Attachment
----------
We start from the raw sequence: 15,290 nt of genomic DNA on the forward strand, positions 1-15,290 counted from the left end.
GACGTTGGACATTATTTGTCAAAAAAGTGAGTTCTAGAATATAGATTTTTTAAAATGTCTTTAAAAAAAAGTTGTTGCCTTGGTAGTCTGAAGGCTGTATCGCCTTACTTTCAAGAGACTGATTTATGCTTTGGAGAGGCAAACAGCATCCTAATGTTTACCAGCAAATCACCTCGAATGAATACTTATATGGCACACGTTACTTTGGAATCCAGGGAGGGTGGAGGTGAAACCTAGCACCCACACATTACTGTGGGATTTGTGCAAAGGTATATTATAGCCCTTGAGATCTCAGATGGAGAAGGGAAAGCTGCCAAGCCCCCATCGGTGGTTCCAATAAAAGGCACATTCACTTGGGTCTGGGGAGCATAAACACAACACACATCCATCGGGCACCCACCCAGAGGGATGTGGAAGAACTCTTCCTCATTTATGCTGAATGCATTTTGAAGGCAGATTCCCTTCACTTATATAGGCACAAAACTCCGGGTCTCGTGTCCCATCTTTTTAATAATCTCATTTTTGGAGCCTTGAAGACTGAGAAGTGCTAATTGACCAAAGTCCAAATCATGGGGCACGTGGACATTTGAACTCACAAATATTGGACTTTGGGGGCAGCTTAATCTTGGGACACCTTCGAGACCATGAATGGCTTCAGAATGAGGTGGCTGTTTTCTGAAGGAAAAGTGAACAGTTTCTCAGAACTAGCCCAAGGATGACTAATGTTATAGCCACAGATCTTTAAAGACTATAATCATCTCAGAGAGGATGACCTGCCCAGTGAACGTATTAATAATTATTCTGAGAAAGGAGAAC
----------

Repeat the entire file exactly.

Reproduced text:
We start from the raw sequence: 15,290 nt of genomic DNA on the forward strand, positions 1-15,290 counted from the left end.
GACGTTGGACATTATTTGTCAAAAAAGTGAGTTCTAGAATATAGATTTTTTAAAATGTCTTTAAAAAAAAGTTGTTGCCTTGGTAGTCTGAAGGCTGTATCGCCTTACTTTCAAGAGACTGATTTATGCTTTGGAGAGGCAAACAGCATCCTAATGTTTACCAGCAAATCACCTCGAATGAATACTTATATGGCACACGTTACTTTGGAATCCAGGGAGGGTGGAGGTGAAACCTAGCACCCACACATTACTGTGGGATTTGTGCAAAGGTATATTATAGCCCTTGAGATCTCAGATGGAGAAGGGAAAGCTGCCAAGCCCCCATCGGTGGTTCCAATAAAAGGCACATTCACTTGGGTCTGGGGAGCATAAACACAACACACATCCATCGGGCACCCACCCAGAGGGATGTGGAAGAACTCTTCCTCATTTATGCTGAATGCATTTTGAAGGCAGATTCCCTTCACTTATATAGGCACAAAACTCCGGGTCTCGTGTCCCATCTTTTTAATAATCTCATTTTTGGAGCCTTGAAGACTGAGAAGTGCTAATTGACCAAAGTCCAAATCATGGGGCACGTGGACATTTGAACTCACAAATATTGGACTTTGGGGGCAGCTTAATCTTGGGACACCTTCGAGACCATGAATGGCTTCAGAATGAGGTGGCTGTTTTCTGAAGGAAAAGTGAACAGTTTCTCAGAACTAGCCCAAGGATGACTAATGTTATAGCCACAGATCTTTAAAGACTATAATCATCTCAGAGAGGATGACCTGCCCAGTGAACGTATTAATAATTATTCTGAGAAAGGAGAAC